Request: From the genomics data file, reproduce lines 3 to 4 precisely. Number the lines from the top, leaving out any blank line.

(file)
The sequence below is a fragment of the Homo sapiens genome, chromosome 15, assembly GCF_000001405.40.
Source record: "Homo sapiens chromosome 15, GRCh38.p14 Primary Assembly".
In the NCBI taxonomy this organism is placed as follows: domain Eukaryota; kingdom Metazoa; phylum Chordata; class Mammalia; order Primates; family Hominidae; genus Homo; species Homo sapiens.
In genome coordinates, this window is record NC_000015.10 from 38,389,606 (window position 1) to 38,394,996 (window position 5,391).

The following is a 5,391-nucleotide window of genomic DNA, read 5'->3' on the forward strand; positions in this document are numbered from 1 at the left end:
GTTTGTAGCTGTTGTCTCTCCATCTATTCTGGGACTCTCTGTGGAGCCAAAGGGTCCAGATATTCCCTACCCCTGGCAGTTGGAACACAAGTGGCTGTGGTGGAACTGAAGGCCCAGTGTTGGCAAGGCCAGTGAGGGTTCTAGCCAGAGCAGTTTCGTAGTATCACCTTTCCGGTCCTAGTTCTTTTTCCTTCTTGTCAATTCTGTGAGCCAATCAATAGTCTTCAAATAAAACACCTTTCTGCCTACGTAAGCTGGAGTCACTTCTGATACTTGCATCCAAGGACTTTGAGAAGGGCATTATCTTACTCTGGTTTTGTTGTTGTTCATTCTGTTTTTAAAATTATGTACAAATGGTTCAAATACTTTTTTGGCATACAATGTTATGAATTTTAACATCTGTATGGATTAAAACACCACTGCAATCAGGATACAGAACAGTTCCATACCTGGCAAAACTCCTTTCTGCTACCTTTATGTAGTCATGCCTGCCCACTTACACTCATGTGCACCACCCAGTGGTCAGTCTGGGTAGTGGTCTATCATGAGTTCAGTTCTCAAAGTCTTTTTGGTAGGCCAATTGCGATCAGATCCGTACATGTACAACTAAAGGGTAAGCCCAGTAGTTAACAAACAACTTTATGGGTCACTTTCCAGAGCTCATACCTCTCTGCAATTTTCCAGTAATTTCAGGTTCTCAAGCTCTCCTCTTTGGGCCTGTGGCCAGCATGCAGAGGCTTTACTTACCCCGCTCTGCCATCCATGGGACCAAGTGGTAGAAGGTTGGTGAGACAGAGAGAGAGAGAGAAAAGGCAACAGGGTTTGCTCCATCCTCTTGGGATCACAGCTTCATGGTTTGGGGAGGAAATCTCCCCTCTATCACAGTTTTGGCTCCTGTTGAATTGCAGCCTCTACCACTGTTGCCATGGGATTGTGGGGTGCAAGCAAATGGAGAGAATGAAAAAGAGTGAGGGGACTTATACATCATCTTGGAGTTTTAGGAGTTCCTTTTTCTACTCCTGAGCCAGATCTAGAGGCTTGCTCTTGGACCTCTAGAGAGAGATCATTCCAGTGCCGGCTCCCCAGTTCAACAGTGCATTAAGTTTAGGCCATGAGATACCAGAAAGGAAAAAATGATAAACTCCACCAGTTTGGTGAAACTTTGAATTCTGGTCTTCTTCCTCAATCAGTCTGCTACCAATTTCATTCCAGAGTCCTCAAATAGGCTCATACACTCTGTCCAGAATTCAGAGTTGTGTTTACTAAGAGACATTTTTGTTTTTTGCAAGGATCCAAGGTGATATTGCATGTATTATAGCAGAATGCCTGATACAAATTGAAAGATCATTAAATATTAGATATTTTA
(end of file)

In the NCBI taxonomy this organism is placed as follows: domain Eukaryota; kingdom Metazoa; phylum Chordata; class Mammalia; order Primates; family Hominidae; genus Homo; species Homo sapiens.
In genome coordinates, this window is record NC_000015.10 from 38,389,606 (window position 1) to 38,394,996 (window position 5,391).